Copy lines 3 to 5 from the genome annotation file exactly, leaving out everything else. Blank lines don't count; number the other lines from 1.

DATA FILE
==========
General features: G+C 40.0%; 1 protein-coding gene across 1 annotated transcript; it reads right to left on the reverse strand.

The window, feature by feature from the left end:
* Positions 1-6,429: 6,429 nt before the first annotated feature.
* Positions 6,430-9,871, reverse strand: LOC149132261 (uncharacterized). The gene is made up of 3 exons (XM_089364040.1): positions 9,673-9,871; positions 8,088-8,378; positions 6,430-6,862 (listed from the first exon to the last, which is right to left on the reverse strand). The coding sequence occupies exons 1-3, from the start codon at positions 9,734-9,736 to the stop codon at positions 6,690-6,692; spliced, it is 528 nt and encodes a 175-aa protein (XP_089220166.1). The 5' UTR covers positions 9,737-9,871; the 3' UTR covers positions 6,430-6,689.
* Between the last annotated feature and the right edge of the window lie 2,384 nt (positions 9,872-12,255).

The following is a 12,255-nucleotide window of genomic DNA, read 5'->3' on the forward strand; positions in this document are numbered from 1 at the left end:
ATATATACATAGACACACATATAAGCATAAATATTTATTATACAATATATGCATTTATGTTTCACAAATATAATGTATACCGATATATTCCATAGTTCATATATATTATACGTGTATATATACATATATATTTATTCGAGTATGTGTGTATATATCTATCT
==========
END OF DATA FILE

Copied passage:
* Positions 1-6,429: 6,429 nt before the first annotated feature.
* Positions 6,430-9,871, reverse strand: LOC149132261 (uncharacterized). The gene is made up of 3 exons (XM_089364040.1): positions 9,673-9,871; positions 8,088-8,378; positions 6,430-6,862 (listed from the first exon to the last, which is right to left on the reverse strand). The coding sequence occupies exons 1-3, from the start codon at positions 9,734-9,736 to the stop codon at positions 6,690-6,692; spliced, it is 528 nt and encodes a 175-aa protein (XP_089220166.1). The 5' UTR covers positions 9,737-9,871; the 3' UTR covers positions 6,430-6,689.
* Between the last annotated feature and the right edge of the window lie 2,384 nt (positions 9,872-12,255).